The other day, I was admitted to the hospital. I’m fine now, but just like with any hospital stay, my perspective has shifted. Maybe chest pains make you reassess your diet. Or COVID clearly had us rethinking community. This hospital stay made me remember love and evolve.
Years ago, I had a similar hospital stay, but, being pre-COVID, it went totally different. It was four days and three nights of being constantly surrounded by my father, my boyfriend at the time, doctors and nurses. It was a very expensive cocoon of love that enriched my relationship(s). How else would I have figured out what a hospital friend is?
This go round, my time inside was stark and stale. Nurses whose faces I couldn’t see but tried their damndest to be present and comforting. No friends to comfort me and make petty remarks about how my hair hadn’t been combed. No backless smock and no boyfriend to admire me in the backless smock. It was isolated and cold, literally cold. Being alone, though, grew up my views on love and relationship in some expected ways.
This time last year, I was on my way to engagement. I thought I had found the man that would make a decent man out of me. We shared the same name—Jarrett—and I had made close friends with the jewelry salesperson at Jared’s. How cute would it have been for Jarrett to get to proposed to by Jarrett and say, “he went to Jared’s”? But that love affair ended. Then I realized the actual hard part of letting go of love.
What followed the dissolution of our relationship was separation. My self-image had been so enveloped by who I was with him that I had to parse through my belongings, my life, and my spirit to find myself. I left what I could, purchased anew what I thought I needed, and dusted off what I was left with to become a more evolved version of myself.
I actually thought that was the hard part, though. Finding a new place to live with a week’s notice. Leaving the dog behind that I had grown to love and adore. Figuring out who I am, despite my friends who tried to remind me of my dopeness. I thought those were the hard parts, but one year later and I think I’m at the hardest, toughest, highest hill to climb post-bae.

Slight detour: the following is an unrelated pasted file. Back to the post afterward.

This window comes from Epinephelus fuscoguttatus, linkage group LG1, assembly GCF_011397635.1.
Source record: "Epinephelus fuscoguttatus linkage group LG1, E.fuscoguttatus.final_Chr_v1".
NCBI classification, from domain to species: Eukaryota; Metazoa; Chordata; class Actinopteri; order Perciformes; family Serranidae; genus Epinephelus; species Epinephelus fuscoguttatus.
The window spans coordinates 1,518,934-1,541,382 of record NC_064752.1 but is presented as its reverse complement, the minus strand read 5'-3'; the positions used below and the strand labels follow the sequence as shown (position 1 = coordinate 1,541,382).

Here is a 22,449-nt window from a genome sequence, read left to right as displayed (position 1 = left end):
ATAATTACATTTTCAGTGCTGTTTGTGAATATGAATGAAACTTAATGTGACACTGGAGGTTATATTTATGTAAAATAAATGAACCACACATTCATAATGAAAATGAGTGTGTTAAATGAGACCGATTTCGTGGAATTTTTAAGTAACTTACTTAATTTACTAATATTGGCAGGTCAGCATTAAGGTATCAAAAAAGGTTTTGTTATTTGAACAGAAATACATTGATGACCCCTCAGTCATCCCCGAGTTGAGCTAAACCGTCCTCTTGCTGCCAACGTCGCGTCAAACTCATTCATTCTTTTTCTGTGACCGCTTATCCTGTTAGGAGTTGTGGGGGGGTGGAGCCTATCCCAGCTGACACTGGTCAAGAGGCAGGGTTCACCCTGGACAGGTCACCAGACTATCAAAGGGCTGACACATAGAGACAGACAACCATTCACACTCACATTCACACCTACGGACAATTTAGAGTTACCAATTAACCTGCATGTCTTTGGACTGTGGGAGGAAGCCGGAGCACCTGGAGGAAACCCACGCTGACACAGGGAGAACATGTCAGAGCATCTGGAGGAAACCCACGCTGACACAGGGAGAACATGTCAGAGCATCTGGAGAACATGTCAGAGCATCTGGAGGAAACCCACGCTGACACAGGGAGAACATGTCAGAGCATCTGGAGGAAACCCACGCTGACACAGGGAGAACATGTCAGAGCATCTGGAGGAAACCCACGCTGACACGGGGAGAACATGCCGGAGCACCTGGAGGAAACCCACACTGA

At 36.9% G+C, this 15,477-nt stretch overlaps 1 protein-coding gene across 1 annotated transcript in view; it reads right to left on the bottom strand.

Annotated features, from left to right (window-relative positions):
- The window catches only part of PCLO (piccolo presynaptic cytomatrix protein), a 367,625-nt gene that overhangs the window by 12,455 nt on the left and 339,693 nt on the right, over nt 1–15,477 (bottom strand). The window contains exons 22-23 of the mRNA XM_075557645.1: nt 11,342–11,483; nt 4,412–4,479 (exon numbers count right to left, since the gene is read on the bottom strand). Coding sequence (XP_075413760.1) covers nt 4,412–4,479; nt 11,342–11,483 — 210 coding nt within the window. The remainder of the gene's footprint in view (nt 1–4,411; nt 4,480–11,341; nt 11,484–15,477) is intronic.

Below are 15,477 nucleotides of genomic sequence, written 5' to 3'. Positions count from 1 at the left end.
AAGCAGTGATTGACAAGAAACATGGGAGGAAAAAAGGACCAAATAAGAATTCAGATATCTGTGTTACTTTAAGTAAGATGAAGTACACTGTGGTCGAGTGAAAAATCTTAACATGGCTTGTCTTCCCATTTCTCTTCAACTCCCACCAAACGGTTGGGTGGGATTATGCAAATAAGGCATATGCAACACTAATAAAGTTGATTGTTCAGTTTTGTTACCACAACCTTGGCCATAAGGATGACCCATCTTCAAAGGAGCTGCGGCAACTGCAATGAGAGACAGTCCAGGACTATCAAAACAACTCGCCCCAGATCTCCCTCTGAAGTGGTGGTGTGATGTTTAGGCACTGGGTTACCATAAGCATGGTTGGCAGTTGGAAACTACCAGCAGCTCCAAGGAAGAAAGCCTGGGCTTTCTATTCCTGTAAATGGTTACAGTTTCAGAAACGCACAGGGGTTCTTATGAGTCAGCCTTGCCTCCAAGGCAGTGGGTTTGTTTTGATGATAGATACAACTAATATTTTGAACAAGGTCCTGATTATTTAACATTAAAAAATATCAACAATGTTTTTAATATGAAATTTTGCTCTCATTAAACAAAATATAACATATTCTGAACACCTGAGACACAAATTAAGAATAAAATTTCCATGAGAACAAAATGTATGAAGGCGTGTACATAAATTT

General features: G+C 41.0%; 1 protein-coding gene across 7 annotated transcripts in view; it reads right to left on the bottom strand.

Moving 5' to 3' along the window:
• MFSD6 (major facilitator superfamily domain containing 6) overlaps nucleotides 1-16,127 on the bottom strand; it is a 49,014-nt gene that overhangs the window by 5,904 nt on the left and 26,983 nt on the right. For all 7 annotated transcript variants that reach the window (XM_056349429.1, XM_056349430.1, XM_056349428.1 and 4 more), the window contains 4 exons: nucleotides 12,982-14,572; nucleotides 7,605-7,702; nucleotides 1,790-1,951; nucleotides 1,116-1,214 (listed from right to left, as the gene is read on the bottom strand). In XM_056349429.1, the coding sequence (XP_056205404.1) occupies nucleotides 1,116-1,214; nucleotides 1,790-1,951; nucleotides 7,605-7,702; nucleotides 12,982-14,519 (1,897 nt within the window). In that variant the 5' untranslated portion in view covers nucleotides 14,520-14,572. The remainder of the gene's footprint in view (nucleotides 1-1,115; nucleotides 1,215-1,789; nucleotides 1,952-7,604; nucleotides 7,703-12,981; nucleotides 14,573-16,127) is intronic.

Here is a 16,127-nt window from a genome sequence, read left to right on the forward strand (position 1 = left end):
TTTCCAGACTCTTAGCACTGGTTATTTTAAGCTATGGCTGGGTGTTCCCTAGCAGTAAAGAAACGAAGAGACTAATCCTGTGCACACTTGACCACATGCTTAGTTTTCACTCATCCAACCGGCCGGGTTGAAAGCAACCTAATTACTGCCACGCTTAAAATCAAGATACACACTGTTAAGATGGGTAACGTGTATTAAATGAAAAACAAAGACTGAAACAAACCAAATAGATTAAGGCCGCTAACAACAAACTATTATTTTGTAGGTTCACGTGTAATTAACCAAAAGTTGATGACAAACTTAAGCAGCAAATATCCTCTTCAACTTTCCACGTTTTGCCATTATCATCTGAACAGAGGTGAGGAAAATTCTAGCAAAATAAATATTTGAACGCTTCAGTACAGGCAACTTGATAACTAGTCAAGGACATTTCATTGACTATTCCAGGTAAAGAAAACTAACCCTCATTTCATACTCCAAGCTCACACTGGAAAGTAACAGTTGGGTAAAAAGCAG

The hardest part of a break up isn’t the separation. It isn’t the overwhelming feelings of loneliness or aimlessness. For me, it didn’t even come when I moved out or settled into my new place. It’s the idea that something I thought I’d never have to do–my dating life I thought was finally over–I actually needed to start from scratch. It’s like walking across the stage at graduation, only for the dean to say you’re one credit short and you’ve got to redo your freshman sophomore and junior classes again, in another department, with different teachers for a different degree.
Dating is a rollercoaster of emotions. It’s the swell of hopeful anxiety that can be overtaken by disappointment. Or it could be the nervous tension of the unknown that blossoms into connection. It’s a mixed bag of feeling–the mixed bag that I thought I shelved for good. But now, after the hoe phase, a bevy of rebounds, and a chapter of Imma-just-do-me, this hospital stay brought me face-to-face with why my relationship mattered so much.
I really did think my ex was it. I had hung up my bachelor card and thought I was his. That was my station in life and my chosen journey—belonging. That’s exactly why I dated in the first place: because I wanted to belong…deeply. I wanted someone to stare at my backside in the assless smock when I go to the hospital, God forbid. I wanted someone to lay in that hospital bed and watch nonsense on YouTube. I wanted someone to activate for me as I did for him. I signed up to have that person. Then it ended. He ended.
Now I’m single again. I think I’m at the age where I can confidently say I want someone to belong. I can hear the comments section already saying I belong to myself. And my head agrees with you. But my honest self, my spirit, is telling me that there is a deeper belonging. A deeper well that runs through love and relationship that is beyond what I can be for myself. I want that. And I believe that wants me.